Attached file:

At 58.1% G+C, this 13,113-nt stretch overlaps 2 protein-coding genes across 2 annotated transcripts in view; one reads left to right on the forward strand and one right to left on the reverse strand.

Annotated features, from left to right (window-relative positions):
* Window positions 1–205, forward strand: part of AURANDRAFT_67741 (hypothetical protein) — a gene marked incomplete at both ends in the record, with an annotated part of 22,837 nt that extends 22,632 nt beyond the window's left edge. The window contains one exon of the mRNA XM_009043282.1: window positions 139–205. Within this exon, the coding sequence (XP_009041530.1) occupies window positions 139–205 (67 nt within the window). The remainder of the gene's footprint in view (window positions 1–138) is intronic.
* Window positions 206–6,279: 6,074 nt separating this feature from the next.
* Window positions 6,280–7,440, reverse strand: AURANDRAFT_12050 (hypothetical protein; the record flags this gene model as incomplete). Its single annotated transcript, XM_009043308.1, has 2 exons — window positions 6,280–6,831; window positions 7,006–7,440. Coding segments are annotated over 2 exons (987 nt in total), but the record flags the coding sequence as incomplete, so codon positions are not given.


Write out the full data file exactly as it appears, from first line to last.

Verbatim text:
At 58.1% G+C, this 13,113-nt stretch overlaps 2 protein-coding genes across 2 annotated transcripts in view; one reads left to right on the forward strand and one right to left on the reverse strand.

Annotated features, from left to right (window-relative positions):
* Window positions 1–205, forward strand: part of AURANDRAFT_67741 (hypothetical protein) — a gene marked incomplete at both ends in the record, with an annotated part of 22,837 nt that extends 22,632 nt beyond the window's left edge. The window contains one exon of the mRNA XM_009043282.1: window positions 139–205. Within this exon, the coding sequence (XP_009041530.1) occupies window positions 139–205 (67 nt within the window). The remainder of the gene's footprint in view (window positions 1–138) is intronic.
* Window positions 206–6,279: 6,074 nt separating this feature from the next.
* Window positions 6,280–7,440, reverse strand: AURANDRAFT_12050 (hypothetical protein; the record flags this gene model as incomplete). Its single annotated transcript, XM_009043308.1, has 2 exons — window positions 6,280–6,831; window positions 7,006–7,440. Coding segments are annotated over 2 exons (987 nt in total), but the record flags the coding sequence as incomplete, so codon positions are not given.